Infor: Top 5 Technology Predictions for 2022

Amel Gardner, Vice President and General Manager, Middle East & Africa, Infor, offers five technology predictions for the year ahead.

  1. With the emergence of modern Enterprise Applications Platforms (EAPs), composability will extend to the business process level.

As ERP systems evolve to modern Enterprise Application Platforms (EAPs), look for expanded platform definitions to provide not only for composability in cloud environments, but also across hybrid cloud/on-premise environments. Composability will be broken down further to the business process level, and not just at the application level. This means that enterprises will need a standard operating model and platform for consistent integration, workflow, data analysis, and extensibility. Users will want to build their own processes and experiences to match their exact needs, not simply take what’s out of the box.

  • Business process definition, AI and intelligence will start to take hold in purchasing decisions.

No two businesses are the same. Users will demand easy and simple ways to define their business interactions in a flexible system. Therefore, expect the microservices discussion to accelerate, as companies strive to build and assemble their software systems, as if designing a floor plan for a new home. Businesses will start deploying modern Enterprise Application Platforms (EAPs), through which business processes not only will be assembled to match needs, but also will be self-sustaining and corrective, based on AI and intelligence that is baked into the framework.

  • The (actual) convergence of analytics, intelligence, and user experience will enable successful, real-time decision making.

Delivering information just in time, instead of in traditional dashboard forms, which look in the rear-view mirror, will be critical in 2022. Historical data and representations aren’t enough for successful decision making. Predictive intelligence needs to be blended into the process. Ultimately, these insights are needed at the point of decision and action, instead of in a separate operational location. Data fabric, business intelligence, AI/machine learning, and user experience all must come together in a single solution to be meaningful.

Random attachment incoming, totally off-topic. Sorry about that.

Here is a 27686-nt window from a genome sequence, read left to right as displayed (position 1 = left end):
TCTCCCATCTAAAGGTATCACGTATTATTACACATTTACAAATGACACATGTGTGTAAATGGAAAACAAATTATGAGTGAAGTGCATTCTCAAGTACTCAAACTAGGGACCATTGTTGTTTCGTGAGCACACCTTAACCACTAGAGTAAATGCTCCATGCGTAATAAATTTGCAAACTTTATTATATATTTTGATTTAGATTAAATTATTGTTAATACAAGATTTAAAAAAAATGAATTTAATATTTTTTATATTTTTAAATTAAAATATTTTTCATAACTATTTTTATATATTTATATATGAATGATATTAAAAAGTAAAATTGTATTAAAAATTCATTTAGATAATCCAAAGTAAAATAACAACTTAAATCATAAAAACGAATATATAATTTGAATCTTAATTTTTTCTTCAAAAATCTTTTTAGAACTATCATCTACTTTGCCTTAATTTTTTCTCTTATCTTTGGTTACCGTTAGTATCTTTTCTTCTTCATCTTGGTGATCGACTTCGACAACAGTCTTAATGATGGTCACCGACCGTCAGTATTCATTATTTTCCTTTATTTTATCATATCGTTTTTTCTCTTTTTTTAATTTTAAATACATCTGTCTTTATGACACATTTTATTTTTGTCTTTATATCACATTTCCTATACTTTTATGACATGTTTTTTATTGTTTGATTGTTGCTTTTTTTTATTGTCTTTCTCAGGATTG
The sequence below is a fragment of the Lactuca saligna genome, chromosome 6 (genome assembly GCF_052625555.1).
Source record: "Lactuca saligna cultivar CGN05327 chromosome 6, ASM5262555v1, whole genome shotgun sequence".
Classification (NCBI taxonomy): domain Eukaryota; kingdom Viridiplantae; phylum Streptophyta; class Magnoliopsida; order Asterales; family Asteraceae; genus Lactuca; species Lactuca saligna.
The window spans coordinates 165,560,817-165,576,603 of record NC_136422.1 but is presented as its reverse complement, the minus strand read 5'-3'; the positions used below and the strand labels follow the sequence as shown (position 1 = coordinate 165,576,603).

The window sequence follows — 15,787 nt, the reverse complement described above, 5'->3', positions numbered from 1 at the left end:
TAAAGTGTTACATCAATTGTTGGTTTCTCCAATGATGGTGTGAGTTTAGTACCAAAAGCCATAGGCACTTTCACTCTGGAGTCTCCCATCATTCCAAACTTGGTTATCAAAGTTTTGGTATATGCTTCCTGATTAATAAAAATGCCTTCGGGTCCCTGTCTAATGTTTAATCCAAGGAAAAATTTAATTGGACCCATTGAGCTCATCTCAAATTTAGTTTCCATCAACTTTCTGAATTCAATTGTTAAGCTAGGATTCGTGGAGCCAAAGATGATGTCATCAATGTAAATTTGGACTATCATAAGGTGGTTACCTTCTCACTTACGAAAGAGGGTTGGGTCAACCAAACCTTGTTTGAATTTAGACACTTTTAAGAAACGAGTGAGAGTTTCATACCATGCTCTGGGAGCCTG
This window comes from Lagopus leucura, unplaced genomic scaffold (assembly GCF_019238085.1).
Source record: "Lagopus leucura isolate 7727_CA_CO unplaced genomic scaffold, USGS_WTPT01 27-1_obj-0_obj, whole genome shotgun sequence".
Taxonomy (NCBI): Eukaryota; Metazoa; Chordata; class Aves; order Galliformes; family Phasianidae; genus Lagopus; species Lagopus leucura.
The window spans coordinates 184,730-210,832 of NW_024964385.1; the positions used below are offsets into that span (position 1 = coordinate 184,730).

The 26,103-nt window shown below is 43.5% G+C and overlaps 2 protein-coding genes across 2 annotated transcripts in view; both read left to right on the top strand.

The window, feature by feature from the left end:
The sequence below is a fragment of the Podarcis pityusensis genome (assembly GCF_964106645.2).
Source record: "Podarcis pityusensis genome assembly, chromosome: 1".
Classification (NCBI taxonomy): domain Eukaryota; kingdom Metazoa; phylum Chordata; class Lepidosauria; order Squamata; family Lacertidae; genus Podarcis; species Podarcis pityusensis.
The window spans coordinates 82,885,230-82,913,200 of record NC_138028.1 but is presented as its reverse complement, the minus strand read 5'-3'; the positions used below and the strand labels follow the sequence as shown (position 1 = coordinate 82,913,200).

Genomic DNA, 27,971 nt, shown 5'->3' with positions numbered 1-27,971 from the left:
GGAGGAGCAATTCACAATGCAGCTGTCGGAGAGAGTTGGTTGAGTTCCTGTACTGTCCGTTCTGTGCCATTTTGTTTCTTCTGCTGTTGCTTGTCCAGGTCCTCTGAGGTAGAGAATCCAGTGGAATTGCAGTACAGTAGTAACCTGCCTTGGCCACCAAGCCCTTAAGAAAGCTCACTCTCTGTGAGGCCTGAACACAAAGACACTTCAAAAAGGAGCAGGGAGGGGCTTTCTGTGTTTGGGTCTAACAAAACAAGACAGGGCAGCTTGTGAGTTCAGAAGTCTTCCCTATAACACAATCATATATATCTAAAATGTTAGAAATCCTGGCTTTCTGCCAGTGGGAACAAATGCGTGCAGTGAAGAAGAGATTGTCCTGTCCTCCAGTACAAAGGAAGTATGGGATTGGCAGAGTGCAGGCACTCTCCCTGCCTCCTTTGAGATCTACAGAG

4. “Edge” solutions will be defined and applied differently.

“Core” and “edge” solutions already are connected, for the most part, and edge solutions don’t just refer to devices anymore. This view acknowledges that some business operations still want to maintain local control on premise.  Being able to navigate a true hybrid cloud/on-premise business, while not impacting productivity, will be key. Customers will need cloud innovations in the form of machine learning, for example. At the same time, they need the ability to apply such technologies to their on-premise systems – not just to stereotypical “edge” devices.

5.  Voice-enabled devices and digital assistants will be critical business tools in remote-work environments.

As the business world continues to transition to remote-work environments, the definition of user experience continues to change. While voice access/capabilities have been heavily hyped for some time in the enterprise arena, security controls will continue to tighten, and employees will need new ways of executing work away from traditional web screens. In 2022, we expect that users will demand nearly full operational functionality through voice-enabled devices – with digital assistants that augment and automate tasks.


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